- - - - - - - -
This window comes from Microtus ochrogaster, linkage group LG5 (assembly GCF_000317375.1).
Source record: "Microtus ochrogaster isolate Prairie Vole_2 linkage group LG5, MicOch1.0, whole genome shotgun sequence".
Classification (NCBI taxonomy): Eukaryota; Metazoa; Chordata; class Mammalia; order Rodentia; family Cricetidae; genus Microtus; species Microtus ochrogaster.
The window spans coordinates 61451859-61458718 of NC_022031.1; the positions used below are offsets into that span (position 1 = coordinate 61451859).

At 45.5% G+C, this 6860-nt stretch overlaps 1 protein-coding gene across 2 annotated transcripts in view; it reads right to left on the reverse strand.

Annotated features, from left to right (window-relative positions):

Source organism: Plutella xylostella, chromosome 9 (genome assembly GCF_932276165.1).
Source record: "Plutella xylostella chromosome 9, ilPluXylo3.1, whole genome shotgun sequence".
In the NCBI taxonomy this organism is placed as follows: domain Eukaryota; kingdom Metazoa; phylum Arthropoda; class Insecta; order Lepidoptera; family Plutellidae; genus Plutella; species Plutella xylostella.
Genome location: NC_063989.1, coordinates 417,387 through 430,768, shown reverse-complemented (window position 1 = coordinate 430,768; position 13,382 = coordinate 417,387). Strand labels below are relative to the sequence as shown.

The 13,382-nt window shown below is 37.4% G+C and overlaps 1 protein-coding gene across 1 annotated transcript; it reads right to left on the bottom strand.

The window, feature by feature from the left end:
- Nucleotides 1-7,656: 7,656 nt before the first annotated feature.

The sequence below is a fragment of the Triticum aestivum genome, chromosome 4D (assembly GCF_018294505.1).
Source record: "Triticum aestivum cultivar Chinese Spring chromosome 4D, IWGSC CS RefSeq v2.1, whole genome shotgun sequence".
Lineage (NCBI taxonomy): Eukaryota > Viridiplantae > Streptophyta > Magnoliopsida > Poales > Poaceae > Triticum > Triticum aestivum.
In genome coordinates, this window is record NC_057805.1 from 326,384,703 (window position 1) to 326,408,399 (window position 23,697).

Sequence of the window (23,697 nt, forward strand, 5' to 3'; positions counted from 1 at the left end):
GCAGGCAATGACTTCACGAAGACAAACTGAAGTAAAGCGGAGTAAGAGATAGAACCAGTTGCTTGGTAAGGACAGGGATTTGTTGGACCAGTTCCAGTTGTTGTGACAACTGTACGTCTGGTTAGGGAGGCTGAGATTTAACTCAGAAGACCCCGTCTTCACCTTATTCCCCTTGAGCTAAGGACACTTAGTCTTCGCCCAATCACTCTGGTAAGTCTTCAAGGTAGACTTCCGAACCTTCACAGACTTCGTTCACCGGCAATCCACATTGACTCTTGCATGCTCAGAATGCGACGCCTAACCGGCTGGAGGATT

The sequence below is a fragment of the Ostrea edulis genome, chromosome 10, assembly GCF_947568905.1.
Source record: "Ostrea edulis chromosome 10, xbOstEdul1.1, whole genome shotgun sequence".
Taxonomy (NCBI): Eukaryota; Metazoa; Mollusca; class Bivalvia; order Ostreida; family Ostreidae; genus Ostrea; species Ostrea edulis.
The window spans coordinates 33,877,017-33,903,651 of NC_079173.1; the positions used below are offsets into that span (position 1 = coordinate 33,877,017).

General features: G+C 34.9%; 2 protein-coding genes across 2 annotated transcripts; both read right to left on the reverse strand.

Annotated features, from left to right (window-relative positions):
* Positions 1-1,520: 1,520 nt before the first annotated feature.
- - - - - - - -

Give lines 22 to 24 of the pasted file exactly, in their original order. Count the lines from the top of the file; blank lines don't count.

Taxonomy (NCBI): Eukaryota; Metazoa; Mollusca; class Bivalvia; order Ostreida; family Ostreidae; genus Ostrea; species Ostrea edulis.
The window spans coordinates 33,877,017-33,903,651 of NC_079173.1; the positions used below are offsets into that span (position 1 = coordinate 33,877,017).

General features: G+C 34.9%; 2 protein-coding genes across 2 annotated transcripts; both read right to left on the reverse strand.